Of Contentment (*)
From Discourses by Epictetus

Concerning gods there are some who say that the divine does not so much as exist; and others, that it exists, indeed, but is inactive and indifferent, and takes forethought for nothing; and a third set, that it exists and takes forethought, though only for great and heavenly things and in no case for terrestrial things; and a fourth set, that it also takes forethought for things terrestrial and the affairs of men, but only in a general way, and not for the individual in particular; and a fifth set, to which Odysseus and Socrates belonged, who say

Nor when I move am I concealed from thee.

We must, therefore, first of all inquire about each of these statements, to see whether it is sound or not sound. For if gods do not exist, how can it be an end to follow the gods? And if they exist, indeed, but care for nothing, how even thus will that conclusion be sound? But if, indeed, they both exist and exercise care, yet there is no communication from them to men, — yes, and, by Zeus, to me personally, — how even in this case can our conclusion still be sound? The good and excellent man must, therefore, inquire into all these things, before he subordinates his own will to him who administers the universe, precisely as good citizens submit to the law of the state. And he that is being instructed ought to come to his instruction with this aim, "How may I follow the gods in everything, and how may I be acceptable to the divine administration, and how may I become free?" Since he is free for whom all things happen according to his moral purpose, and whom none can restrain. What then? Is freedom insanity? Far from it; for madness and freedom are not consistent with one another. "But I would have that which seems best to me happen in every case, no matter how it comes to seem so." You are mad; you are beside yourself. Do you not know that freedom is a noble and precious thing? But for me to desire at haphazard that those things should happen which have at haphazard seemed best to me, is dangerously near being, not merely not noble, but even in the highest degree shameful. For how do we act in writing? Do I desire to write the name "Dio" as I choose? No, but I am taught to desire to write it as it ought to be written. What do we do in music? The same. And what in general, where there is any art or science? The same; otherwise knowledge. f anything would be useless, if it were accommodated to every individual's whims. Is it, then, only in this matter of freedom, the greatest and indeed the highest of all, that I am permitted to desire at haphazard? By no means, but instruction consists precisely in learning to desire each thing exactly as it happens. And how do they happen? As he that ordains them has ordained. And he has ordained that there be summer and winter, and abundance and dearth; and virtue and vice, and all such opposites, for the harmony of the whole, and he has given each of us a body, and members of the body, and property and companions.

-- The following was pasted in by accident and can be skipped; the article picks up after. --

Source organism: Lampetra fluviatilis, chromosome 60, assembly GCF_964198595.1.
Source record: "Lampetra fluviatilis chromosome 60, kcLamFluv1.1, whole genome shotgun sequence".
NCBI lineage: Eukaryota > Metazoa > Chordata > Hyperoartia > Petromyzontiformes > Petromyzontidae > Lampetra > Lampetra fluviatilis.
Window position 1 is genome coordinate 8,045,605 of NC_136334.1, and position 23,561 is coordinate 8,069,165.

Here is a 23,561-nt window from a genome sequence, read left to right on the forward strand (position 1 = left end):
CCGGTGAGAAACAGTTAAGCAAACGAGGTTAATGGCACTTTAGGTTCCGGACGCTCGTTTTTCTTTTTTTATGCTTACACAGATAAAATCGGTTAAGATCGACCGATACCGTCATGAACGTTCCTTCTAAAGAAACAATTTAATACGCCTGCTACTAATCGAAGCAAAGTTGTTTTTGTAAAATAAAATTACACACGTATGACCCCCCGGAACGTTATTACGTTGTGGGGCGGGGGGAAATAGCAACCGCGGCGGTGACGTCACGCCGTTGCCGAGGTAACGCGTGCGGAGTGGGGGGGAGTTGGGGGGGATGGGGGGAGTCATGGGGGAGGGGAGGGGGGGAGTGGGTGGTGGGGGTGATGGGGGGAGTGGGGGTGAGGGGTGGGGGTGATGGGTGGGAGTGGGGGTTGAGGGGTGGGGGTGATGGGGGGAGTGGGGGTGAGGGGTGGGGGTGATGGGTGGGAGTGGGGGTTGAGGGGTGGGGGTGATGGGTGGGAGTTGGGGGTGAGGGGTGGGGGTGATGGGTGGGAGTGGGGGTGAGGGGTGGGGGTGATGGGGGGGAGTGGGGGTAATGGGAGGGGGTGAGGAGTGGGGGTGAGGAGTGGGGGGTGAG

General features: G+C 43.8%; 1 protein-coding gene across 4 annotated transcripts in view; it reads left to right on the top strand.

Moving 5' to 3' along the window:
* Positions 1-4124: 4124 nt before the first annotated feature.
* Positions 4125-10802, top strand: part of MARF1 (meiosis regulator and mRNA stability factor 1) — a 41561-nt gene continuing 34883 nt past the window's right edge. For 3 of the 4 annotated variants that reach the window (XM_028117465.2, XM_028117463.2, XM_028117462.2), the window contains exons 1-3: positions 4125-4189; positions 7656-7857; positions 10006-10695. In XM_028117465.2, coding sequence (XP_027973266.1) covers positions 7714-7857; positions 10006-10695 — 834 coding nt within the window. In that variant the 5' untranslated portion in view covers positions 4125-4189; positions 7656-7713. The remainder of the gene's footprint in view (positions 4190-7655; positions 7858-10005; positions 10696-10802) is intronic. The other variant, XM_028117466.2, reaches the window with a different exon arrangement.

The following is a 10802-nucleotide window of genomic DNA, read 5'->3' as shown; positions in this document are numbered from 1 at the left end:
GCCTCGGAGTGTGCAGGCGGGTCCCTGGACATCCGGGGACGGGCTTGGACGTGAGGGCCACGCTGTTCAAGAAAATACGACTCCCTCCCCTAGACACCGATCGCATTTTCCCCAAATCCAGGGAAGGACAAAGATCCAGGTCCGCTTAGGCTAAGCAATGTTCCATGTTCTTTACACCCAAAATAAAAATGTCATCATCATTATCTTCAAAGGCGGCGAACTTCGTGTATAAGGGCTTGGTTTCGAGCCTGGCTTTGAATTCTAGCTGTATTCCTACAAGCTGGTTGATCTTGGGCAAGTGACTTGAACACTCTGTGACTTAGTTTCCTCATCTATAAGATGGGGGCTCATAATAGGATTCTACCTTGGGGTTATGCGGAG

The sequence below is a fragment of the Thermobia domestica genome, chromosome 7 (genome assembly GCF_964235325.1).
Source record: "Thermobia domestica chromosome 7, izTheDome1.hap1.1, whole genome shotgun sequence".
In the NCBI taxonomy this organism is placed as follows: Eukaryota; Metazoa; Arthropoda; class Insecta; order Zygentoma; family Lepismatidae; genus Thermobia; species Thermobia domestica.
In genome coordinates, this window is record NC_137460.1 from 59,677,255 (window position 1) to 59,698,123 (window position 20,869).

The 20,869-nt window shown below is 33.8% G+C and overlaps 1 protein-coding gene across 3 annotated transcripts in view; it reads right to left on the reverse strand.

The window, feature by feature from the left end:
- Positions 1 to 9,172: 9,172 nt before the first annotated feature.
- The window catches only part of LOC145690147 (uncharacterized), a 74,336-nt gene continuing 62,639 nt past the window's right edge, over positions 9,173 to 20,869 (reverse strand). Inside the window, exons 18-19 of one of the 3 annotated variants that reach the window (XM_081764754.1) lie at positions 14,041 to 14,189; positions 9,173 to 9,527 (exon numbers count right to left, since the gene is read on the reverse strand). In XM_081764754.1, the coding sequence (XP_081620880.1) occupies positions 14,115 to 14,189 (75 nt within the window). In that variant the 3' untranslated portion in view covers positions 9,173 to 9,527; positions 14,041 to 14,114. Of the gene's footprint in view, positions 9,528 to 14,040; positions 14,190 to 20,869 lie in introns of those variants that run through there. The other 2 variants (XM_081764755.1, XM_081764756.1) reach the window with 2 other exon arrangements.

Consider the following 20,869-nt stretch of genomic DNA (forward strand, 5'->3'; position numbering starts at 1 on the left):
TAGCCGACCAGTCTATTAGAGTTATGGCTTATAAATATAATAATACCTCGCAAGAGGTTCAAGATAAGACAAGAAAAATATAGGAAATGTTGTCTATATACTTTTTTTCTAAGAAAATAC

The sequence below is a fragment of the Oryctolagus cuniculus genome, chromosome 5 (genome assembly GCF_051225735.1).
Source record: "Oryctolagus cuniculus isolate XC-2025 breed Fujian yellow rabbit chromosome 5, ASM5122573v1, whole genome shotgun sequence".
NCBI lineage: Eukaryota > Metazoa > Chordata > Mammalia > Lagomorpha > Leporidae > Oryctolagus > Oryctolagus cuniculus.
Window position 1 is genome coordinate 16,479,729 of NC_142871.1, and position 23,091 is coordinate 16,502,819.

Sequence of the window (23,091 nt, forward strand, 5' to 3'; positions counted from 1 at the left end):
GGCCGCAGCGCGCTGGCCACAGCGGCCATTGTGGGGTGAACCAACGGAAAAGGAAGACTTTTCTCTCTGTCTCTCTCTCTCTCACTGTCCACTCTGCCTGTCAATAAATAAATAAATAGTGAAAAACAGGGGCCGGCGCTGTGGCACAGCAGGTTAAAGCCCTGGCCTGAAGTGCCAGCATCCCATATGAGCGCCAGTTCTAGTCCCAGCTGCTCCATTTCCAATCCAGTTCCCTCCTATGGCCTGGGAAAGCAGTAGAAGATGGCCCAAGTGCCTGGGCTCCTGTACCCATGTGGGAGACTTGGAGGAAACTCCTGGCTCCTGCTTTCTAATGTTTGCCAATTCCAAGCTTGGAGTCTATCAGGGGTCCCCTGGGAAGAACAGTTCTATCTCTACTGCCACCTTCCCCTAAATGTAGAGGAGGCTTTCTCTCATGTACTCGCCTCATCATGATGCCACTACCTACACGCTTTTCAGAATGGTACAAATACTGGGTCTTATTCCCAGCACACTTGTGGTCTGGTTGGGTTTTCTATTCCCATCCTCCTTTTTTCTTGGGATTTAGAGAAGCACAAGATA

Mindful, therefore, of this ordaining we should go to receive instruction, not in order to change the constitution of things, — for this is neither vouchsafed us nor is it better that it should be, — but in order that, things about us being as they are and as their nature is, we may, for our own part, keep our wills in harmony with what happens. For, look you, can we escape from men? And how is it possible? But can we, if they associate with us, change them? And who vouchsafes us that power? What alternative remains, then, or what method can we find for living with them? Some such method as that, while they will act as seems best to them, we shall none the less be in a state conformable to nature. But you are impatient and peevish, and if you are alone, you call it a solitude, but if you are in the company of men, you call them schemers and brigands, and you find fault even with your own parents and children and brothers and neighbours. But you ought, when staying alone, to call that peace and freedom, and to look upon yourself as like the gods; and when you are in the company of many, you ought not call that a mob, nor a tumult, nor a disgusting thing, but a feast and a festival, and so accept all things contentedly.

What, then, is the punishment of those who do not accept? To be just as they are. Is one peevish because he is alone? Let him be in solitudel Is he peevish with his parents? Let him be an evil son and grieve! Is he peevish with his children? Let him be a bad fatherl "Throw him into prison." What sort of prison? Where he now is. For he is there against his will, and where a man is against his will, that for him is a prison. Just as Socrates was not in prison, for he was there willingly. "Alas, that I should be lame in my leg!" Slave, do you, then, because of one paltry leg blame the universe? Will you not make a free gift of it to the whole? Will you not relinquish it? Will you not gladly yield it to the giver? And will you be angry and peevish at the ordinances of Zeus, which he defined and ordained together with the Fates who spun in his presence the thread of your begetting? Do you not know how small a part you are compared with the whole? That is, as to the body; for as to the reason you are not inferior to the gods, nor less than they; for the greatness of the reason is not determined by length nor by height, but by the decisions of its will. . . .

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